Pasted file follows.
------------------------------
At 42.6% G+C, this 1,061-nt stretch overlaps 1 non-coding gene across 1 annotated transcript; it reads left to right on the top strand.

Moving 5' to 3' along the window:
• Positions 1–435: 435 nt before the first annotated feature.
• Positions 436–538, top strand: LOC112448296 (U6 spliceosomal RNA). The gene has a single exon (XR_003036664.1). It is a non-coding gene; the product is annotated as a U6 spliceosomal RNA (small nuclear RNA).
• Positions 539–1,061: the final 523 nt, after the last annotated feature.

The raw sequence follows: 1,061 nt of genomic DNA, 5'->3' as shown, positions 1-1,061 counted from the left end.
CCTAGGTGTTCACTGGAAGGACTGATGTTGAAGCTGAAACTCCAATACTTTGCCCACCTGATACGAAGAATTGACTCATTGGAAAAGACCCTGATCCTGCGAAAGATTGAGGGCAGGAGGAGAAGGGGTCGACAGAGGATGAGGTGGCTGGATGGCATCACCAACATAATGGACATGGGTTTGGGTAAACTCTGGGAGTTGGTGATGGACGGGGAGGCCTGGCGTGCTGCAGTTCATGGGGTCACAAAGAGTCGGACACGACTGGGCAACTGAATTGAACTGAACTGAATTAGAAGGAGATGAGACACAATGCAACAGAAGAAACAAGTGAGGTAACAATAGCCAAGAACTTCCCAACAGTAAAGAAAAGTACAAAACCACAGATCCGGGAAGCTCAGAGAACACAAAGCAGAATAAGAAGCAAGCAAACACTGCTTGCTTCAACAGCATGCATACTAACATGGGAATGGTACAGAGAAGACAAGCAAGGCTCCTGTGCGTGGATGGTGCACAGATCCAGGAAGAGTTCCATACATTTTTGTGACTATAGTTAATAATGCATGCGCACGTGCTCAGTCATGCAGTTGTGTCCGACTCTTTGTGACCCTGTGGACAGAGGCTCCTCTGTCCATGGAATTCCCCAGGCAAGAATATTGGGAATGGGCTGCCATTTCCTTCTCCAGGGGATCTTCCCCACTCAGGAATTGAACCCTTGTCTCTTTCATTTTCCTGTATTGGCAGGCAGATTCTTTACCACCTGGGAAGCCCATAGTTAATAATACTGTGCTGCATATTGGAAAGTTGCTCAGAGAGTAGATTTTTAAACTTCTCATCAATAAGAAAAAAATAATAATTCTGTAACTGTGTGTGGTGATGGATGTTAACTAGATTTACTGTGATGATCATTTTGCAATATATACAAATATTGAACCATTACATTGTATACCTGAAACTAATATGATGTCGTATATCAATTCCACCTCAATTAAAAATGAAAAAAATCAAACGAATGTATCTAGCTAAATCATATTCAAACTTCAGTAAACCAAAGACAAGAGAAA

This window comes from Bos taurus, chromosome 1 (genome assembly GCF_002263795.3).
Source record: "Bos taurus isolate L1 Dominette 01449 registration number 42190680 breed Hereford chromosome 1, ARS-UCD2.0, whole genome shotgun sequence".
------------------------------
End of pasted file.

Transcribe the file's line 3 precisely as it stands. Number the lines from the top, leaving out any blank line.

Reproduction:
• Positions 1–435: 435 nt before the first annotated feature.